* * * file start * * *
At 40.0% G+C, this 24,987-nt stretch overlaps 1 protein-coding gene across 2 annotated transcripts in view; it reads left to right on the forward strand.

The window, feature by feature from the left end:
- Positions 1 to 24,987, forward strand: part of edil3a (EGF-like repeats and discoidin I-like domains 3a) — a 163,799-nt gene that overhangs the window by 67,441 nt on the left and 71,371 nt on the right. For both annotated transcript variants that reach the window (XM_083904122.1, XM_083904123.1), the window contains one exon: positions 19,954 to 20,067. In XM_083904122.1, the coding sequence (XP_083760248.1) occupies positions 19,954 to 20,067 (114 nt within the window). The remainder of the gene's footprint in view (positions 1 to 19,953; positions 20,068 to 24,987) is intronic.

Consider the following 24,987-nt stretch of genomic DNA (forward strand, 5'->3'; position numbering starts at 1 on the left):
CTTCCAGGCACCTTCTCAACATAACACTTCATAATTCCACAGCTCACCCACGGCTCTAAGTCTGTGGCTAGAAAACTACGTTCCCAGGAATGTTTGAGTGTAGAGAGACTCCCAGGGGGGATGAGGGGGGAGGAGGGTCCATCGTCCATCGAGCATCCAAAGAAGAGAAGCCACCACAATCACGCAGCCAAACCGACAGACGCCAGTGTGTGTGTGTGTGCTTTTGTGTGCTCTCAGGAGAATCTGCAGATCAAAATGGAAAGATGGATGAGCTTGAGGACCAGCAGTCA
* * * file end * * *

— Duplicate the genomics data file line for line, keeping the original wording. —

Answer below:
At 40.0% G+C, this 24,987-nt stretch overlaps 1 protein-coding gene across 2 annotated transcripts in view; it reads left to right on the forward strand.

The window, feature by feature from the left end:
- Positions 1 to 24,987, forward strand: part of edil3a (EGF-like repeats and discoidin I-like domains 3a) — a 163,799-nt gene that overhangs the window by 67,441 nt on the left and 71,371 nt on the right. For both annotated transcript variants that reach the window (XM_083904122.1, XM_083904123.1), the window contains one exon: positions 19,954 to 20,067. In XM_083904122.1, the coding sequence (XP_083760248.1) occupies positions 19,954 to 20,067 (114 nt within the window). The remainder of the gene's footprint in view (positions 1 to 19,953; positions 20,068 to 24,987) is intronic.

Consider the following 24,987-nt stretch of genomic DNA (forward strand, 5'->3'; position numbering starts at 1 on the left):
CTTCCAGGCACCTTCTCAACATAACACTTCATAATTCCACAGCTCACCCACGGCTCTAAGTCTGTGGCTAGAAAACTACGTTCCCAGGAATGTTTGAGTGTAGAGAGACTCCCAGGGGGGATGAGGGGGGAGGAGGGTCCATCGTCCATCGAGCATCCAAAGAAGAGAAGCCACCACAATCACGCAGCCAAACCGACAGACGCCAGTGTGTGTGTGTGTGCTTTTGTGTGCTCTCAGGAGAATCTGCAGATCAAAATGGAAAGATGGATGAGCTTGAGGACCAGCAGTCA